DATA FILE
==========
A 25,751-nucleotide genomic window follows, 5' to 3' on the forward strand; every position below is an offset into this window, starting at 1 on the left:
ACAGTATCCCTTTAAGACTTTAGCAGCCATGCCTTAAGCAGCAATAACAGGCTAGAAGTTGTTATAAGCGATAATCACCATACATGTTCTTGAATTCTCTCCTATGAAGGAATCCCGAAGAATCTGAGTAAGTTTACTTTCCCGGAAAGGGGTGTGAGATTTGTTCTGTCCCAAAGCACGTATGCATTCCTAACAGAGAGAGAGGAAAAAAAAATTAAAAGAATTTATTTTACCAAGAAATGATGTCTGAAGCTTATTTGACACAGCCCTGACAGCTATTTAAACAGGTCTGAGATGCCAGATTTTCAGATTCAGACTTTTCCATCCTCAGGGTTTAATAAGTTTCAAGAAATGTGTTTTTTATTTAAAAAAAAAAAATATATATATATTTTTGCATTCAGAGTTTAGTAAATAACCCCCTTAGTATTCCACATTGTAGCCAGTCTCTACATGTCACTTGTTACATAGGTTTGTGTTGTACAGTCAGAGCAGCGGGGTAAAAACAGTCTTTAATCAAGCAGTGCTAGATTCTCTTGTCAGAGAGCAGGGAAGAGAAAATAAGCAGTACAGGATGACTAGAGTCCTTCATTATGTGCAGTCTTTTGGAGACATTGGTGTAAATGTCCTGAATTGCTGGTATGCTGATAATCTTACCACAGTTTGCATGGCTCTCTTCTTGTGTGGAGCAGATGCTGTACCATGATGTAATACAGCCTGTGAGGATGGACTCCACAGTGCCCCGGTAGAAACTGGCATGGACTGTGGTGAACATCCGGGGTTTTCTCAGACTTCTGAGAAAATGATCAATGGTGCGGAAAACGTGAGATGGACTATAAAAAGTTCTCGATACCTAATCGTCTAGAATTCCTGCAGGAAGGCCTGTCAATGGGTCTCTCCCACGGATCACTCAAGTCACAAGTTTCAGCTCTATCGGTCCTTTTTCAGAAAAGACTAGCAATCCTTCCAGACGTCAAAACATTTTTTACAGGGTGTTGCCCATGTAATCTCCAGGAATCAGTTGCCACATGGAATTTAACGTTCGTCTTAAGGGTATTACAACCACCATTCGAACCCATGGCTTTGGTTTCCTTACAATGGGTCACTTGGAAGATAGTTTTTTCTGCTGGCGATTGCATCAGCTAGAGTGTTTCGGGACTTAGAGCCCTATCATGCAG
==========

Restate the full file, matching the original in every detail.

A 25,751-nucleotide genomic window follows, 5' to 3' on the forward strand; every position below is an offset into this window, starting at 1 on the left:
ACAGTATCCCTTTAAGACTTTAGCAGCCATGCCTTAAGCAGCAATAACAGGCTAGAAGTTGTTATAAGCGATAATCACCATACATGTTCTTGAATTCTCTCCTATGAAGGAATCCCGAAGAATCTGAGTAAGTTTACTTTCCCGGAAAGGGGTGTGAGATTTGTTCTGTCCCAAAGCACGTATGCATTCCTAACAGAGAGAGAGGAAAAAAAAATTAAAAGAATTTATTTTACCAAGAAATGATGTCTGAAGCTTATTTGACACAGCCCTGACAGCTATTTAAACAGGTCTGAGATGCCAGATTTTCAGATTCAGACTTTTCCATCCTCAGGGTTTAATAAGTTTCAAGAAATGTGTTTTTTATTTAAAAAAAAAAAATATATATATATTTTTGCATTCAGAGTTTAGTAAATAACCCCCTTAGTATTCCACATTGTAGCCAGTCTCTACATGTCACTTGTTACATAGGTTTGTGTTGTACAGTCAGAGCAGCGGGGTAAAAACAGTCTTTAATCAAGCAGTGCTAGATTCTCTTGTCAGAGAGCAGGGAAGAGAAAATAAGCAGTACAGGATGACTAGAGTCCTTCATTATGTGCAGTCTTTTGGAGACATTGGTGTAAATGTCCTGAATTGCTGGTATGCTGATAATCTTACCACAGTTTGCATGGCTCTCTTCTTGTGTGGAGCAGATGCTGTACCATGATGTAATACAGCCTGTGAGGATGGACTCCACAGTGCCCCGGTAGAAACTGGCATGGACTGTGGTGAACATCCGGGGTTTTCTCAGACTTCTGAGAAAATGATCAATGGTGCGGAAAACGTGAGATGGACTATAAAAAGTTCTCGATACCTAATCGTCTAGAATTCCTGCAGGAAGGCCTGTCAATGGGTCTCTCCCACGGATCACTCAAGTCACAAGTTTCAGCTCTATCGGTCCTTTTTCAGAAAAGACTAGCAATCCTTCCAGACGTCAAAACATTTTTTACAGGGTGTTGCCCATGTAATCTCCAGGAATCAGTTGCCACATGGAATTTAACGTTCGTCTTAAGGGTATTACAACCACCATTCGAACCCATGGCTTTGGTTTCCTTACAATGGGTCACTTGGAAGATAGTTTTTTCTGCTGGCGATTGCATCAGCTAGAGTGTTTCGGGACTTAGAGCCCTATCATGCAG